During a period when advanced societies developed law codes that discriminated on the basis of class, wealth, and gender, and during a day in which ruthless brutality and conquest were necessary to grow and establish an empire, when law was less about what you did, and more about who you were, and against whom you did it, biblical law emerged, redefining the basis of all law. Skousen describes six key tenants of biblical law before which nothing like it existed: 1) It is built on a commonwealth of freemen (Lev. 25:10), 2) organized into small manageable units (Ex 18:13-26), 3) emphasizes strong local self-government (Ex. 18:26), 4) has a justice code based on restitution, where possible, versus fines and punishment (Ex 21, 22; Num 35:31), 5) appoints leaders and approves laws by common consent (II Sam 2:4), and 6) presumes accused people to be innocent until proven guilty.[4] Genesis 1:27 states that man is created in the image of God, forming the basis for respecting each individual. Genesis 9 commissions humankind to govern each other with regard to respecting this image of God—the seed of all just law and the basis for natural rights. Deuteronomy 17:20 instructs kings to rule as brothers to their subjects as both are subjects under the same God. Lord Acton celebrates the Federation of Israel even as it gives way to a limited monarchy bound radically to divine law in other-worldly contrast to the high handed rule that characterized the pagan nations that surrounded them. [5]

Time and Eternity

Ancient Near Eastern people held a mythological worldview in which they concerned themselves solely with the present. Ritual acts for deities in their world were intended to achieve what was necessary for survival.[6] Time was viewed as a perpetual cycle of seasons with no advance forward. Essentially, there was no plan, and no purpose beyond survival and a level of present prosperity. In contradistinction to this prevalent worldview, the Hebrews proclaim an eternal God, who created the world and man to fulfill a divine purpose. His creation stands on the same historical timeline as their own, and time, though rotating through seasons, is seen as spiraling on a linear path toward a climatic end, bound in the purpose of an all wise creator. The Bible indicates that God created the world with a plan for His glory, intended to be enjoyed in an eternal, loving, harmonious relationship with His creatures. Israelite conceptions of past, present, and future, thus, stand alone in the ancient world—evidence of a divine hand.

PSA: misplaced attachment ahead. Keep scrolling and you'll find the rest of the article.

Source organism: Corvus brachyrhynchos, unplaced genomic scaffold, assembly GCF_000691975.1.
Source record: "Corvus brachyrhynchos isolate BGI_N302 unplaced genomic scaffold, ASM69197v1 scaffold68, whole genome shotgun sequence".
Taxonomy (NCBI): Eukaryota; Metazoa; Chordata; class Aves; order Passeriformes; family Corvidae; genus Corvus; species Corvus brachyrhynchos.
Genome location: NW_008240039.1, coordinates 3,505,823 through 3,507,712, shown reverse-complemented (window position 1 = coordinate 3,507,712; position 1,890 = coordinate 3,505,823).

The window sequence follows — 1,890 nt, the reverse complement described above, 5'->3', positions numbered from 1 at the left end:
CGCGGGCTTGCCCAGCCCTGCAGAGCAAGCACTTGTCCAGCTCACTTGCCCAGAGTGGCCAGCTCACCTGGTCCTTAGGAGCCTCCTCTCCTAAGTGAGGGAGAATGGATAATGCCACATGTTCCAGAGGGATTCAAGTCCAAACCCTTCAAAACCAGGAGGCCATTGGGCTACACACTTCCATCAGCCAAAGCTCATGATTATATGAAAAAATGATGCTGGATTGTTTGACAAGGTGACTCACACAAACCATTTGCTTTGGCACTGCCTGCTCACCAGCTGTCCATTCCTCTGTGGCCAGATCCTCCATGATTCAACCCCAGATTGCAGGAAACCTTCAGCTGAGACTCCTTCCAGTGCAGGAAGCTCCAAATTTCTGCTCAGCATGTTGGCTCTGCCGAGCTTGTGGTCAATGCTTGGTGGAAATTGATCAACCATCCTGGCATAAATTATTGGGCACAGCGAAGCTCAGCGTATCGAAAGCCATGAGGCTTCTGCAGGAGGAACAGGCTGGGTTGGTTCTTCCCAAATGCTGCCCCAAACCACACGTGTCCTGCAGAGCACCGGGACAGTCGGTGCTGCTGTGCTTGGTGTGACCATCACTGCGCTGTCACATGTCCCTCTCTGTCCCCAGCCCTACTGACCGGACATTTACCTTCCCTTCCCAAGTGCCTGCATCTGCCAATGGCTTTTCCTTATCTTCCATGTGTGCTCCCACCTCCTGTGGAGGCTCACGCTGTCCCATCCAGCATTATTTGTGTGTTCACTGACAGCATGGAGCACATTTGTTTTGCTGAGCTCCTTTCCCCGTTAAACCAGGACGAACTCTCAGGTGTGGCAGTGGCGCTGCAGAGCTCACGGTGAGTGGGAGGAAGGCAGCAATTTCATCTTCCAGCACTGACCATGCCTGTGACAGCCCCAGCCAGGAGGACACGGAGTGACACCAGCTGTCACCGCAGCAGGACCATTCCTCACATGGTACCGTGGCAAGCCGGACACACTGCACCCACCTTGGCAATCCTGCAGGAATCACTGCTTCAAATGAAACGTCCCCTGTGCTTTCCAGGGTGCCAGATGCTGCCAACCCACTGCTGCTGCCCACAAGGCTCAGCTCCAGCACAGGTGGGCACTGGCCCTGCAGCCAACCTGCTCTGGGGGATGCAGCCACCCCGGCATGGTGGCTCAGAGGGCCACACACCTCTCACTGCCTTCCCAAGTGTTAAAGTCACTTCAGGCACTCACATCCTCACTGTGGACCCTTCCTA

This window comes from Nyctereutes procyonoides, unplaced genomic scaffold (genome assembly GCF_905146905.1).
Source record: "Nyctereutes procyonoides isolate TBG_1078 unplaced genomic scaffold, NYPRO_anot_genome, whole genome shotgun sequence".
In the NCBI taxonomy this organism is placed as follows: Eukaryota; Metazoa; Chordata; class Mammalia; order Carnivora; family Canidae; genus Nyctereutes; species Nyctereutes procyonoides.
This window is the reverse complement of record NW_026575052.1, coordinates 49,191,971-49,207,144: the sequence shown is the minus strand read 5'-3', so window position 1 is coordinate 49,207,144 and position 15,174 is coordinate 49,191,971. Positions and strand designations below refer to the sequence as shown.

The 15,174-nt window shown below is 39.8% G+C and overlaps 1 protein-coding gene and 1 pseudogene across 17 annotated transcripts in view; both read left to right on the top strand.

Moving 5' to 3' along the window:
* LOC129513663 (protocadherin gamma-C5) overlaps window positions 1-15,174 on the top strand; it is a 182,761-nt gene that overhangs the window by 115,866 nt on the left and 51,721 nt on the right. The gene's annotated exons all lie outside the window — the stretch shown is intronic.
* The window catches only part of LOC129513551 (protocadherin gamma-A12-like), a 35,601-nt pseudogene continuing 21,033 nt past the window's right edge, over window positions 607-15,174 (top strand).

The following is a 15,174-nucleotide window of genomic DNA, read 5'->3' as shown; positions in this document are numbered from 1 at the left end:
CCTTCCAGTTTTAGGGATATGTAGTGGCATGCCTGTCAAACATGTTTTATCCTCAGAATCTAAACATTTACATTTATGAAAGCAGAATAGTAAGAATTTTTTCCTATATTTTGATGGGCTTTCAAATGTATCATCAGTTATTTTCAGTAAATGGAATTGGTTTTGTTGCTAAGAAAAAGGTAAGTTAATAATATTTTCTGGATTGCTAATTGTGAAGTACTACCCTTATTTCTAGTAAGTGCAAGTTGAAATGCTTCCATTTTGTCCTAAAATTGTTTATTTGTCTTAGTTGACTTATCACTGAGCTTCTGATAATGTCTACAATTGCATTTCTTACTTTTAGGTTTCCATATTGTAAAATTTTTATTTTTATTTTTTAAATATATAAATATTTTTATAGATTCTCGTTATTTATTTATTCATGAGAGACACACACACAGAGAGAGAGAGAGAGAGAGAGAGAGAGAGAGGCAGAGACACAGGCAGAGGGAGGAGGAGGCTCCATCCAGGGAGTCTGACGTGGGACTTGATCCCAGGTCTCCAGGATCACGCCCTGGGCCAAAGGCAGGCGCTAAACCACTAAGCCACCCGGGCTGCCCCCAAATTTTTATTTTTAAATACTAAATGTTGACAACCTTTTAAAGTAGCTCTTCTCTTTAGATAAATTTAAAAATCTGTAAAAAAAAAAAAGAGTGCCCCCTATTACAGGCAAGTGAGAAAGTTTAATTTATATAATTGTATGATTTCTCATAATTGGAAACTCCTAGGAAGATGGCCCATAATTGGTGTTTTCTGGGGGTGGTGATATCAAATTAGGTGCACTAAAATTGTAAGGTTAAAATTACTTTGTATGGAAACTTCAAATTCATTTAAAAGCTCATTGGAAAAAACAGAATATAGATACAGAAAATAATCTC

Conclusion

The Bible contains concepts about God, leadership and society, and time and eternity unique to the time period in which it was penned. These concepts that have influenced world views over the centuries did not come from the highly advanced societies of Old Testament times. Rather, they arose from a humble man and a small, otherwise insignificant nation, indicating that the God they describe may have influenced and contributed to these ideas.

 

Works Consulted

  • Kitchen, K. A. “Egypt.” in New Bible Dictionary, 2nd ed., J. D. Douglas et al. Repr., Downers Grove, IL: InterVarsity Press, 1991.
  •  Lord Acton, The History of Freedom in Antiquity, http://www.acton.org/research/history-freedom-antiquity (Referenced March 4, 2015).
  •  McDowell, Josh. The New Evidence that Demands a Verdict. Nashville, TN: Thomas Nelson, 1999.
  •  Oswald, John N. The Bible Among the Myths, Grand Rapids, MI: Zondervan, 2009.
  •  Skousen, W. Cleon. The 5000 Year Leap, United States of America, NCCS, 2006.

[1] Josh McDowell, The New Evidence that Demands a Verdict (Nashville, TN: Thomas Nelson, 1999), 8.

[2] K. A. Kitchen, “Egypt,” in New Bible Dictionary, 2nd ed., J. D. Douglas et al. (repr., Downers Grove, IL: InterVarsity Press, 1991), 296.

[3] John N. Oswalt, The Bible Among the Myths (Grand Rapids, MI: Zondervan, 2009), 45.

[4] W. Cleon Skousen, The 5000 Year Leap (United States of America, NCCS, 2006), 15–17.

[5] Lord Acton, The History of Freedom in Antiquity, http://www.acton.org/research/history-freedom-antiquity

[6] Oswalt, 50, 51.

One thought on “Inconceivable for Its Day: Notes on The Reliability of the Bible

  1. frank reedy says:

    Well said melodie